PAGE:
The Stress Mess

By Robert Goldman

December 27, 2018 5 min read

What's the worst thing about your job?

And don't answer, "Everything." Be specific.

It's stress.

Stress comes from every direction. It comes from above when your manager responds to your best ideas by putting a finger down his throat and pretending to gag. It comes from the side when the co-workers who used to call you names behind your back start calling you names right to your face. It even comes from below, when your entire support team of IT and HR professionals decide they'd rather support Pablo Escobar than give you the help you so obviously need.

While we never know where stress will come from we do know what stress will do. It will cause you to stop eating (if you're thin. If you're fat, it will make you eat more.)

Stress can also interrupt your sleep cycle, producing the kind of insomnia that makes it difficult to sleep peacefully at your desk throughout the afternoon. Stress can even poison your relationship, making your home life almost as bad as your work life.

In a nutshell, a little stress definitely can screw up your chi.

As someone with so little self-awareness you never know whether you're stressed or not, you'll be happy to learn that you can read all about the subject in "How to Alleviate Your Stress And Ask For Help Without Appearing Weak," a Kathy Caprino contribution to Forbes.

If you haven't been worried about stress before, Caprino's article gives you plenty of good reasons to start.

"Workplace stress kills thousands of Americans each year," she writes, "and contributes up to $190 billion in healthcare expenses annually." Whether that number includes the cost of daily stress-relieving potions at The Kit Kat Klub, I don't know. But do keep track of your bar tab; it could be deductable as a medical expense.

Stressful jobs usually involve "excessive demands and pressures that are not matched to workers' knowledge and abilities."

One key, then, to reducing stress is to make sure the assignments you take on do match your knowledge and abilities. For example, if your manager wants you to design a dynamic marketing strategy to monotonically correct synergistic sales declines in the Eurasia markets, demand a task that better suits you. One suggestion — your manager throws a stick down the hallway and you have to fetch it.

(Since another stress-buster is getting support from supervisors, be sure your manager says "good job!" when — and if — you return the stick.)

At this point in the article, Caprino must have been feeling stress herself, since she asks for help from Dr. Andrea Goeglein, a "positive psychologist" out of Las Vegas.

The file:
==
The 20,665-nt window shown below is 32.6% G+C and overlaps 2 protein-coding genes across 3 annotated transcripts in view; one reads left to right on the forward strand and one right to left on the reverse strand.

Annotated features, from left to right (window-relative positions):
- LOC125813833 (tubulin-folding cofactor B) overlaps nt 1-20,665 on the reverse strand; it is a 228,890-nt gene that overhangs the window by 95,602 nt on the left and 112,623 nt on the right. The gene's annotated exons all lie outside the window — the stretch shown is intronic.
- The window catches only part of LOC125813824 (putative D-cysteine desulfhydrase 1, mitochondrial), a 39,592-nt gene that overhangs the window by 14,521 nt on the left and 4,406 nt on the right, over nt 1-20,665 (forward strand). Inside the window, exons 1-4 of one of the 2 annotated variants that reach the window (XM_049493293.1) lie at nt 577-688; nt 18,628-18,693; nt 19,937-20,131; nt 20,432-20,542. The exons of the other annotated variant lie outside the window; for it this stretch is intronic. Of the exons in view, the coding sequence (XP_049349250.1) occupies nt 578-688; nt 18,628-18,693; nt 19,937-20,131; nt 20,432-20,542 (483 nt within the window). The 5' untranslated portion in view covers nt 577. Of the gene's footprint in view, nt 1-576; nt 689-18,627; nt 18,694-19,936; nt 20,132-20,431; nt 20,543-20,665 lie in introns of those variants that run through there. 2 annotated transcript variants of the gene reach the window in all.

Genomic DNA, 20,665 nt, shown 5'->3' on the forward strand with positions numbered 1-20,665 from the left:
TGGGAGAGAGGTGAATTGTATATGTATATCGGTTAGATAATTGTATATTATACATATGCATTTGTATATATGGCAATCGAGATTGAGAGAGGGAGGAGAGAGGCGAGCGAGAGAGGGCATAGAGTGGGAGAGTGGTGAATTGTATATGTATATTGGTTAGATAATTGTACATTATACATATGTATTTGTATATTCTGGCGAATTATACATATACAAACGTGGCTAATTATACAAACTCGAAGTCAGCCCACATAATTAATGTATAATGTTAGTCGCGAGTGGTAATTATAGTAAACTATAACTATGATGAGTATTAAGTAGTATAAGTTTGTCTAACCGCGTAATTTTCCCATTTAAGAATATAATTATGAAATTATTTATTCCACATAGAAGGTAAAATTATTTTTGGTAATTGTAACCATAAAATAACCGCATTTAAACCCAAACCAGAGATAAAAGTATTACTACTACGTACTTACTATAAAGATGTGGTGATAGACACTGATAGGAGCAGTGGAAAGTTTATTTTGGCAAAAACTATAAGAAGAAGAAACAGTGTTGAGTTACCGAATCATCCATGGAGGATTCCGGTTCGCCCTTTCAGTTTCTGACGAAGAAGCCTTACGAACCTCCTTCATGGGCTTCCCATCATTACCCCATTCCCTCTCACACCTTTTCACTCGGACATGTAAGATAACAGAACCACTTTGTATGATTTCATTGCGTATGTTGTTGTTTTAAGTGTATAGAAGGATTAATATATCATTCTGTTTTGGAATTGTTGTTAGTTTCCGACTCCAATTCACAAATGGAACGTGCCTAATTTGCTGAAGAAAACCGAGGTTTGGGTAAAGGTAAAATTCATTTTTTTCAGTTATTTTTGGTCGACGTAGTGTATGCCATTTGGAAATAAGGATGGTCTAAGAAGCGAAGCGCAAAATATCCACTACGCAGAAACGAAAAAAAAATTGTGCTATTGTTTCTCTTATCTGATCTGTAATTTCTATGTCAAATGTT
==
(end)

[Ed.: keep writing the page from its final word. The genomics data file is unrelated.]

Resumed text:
According to Goeglein, one of the best ways to combat workplace stress is to ask for help. On the surface, this seems easy to do, but there's a trick to it. "Asking for help should happen long before you need it," the good doctor says. In other words, you have to be nice to the stupid idiots you work with when you don't need them, so they will be nice to you when you do.

This is not going to be easy.

Fortunately, there are many ways to practice "intentional relationship building." You could offer to return all the Hummels you have pilfered from your co-workers' cubes. You could confess to coating their office chair with super glue. You can even offer to wax their cars, or their legs.

The bigger roadblock in asking for help is our "natural vulnerability and insecurity." To many emotionally immature people, asking for help denotes weakness, and you certainly don't want to be perceived as weak, especially when you are.

You may also feel that you have a deficit in the help department, since you've asked for help in so many previous mega-stress occasions, like the time you lost a quarter in the snack machine and suffered a complete mental melt-down until someone ponied up and you got your Abba-Zaba bar.

What's done is done, of course, so you may have to go it alone in the future, but be careful not to go past your "knowledge stress point." You can "stretch yourself past that point," Kathy Caprino says, "but never to the breaking point"

Having reached your breaking point on the first day on the job, this could limit your ability to ask or receive help. But you can always try.

In the meantime, keep chasing those sticks.

It's one thing you do really, really well.

Bob Goldman was an advertising executive at a Fortune 500 company, but he finally wised up and opened Bob Goldman Financial Planning in Sausalito, California. He now works out of Bellingham, Washington. He offers a virtual shoulder to cry on at [email protected] To find out more about Bob Goldman, and read features by other Creators Syndicate writers and cartoonists, visit the Creators Syndicate website at creators.com.

Photo credit: at Pixabay

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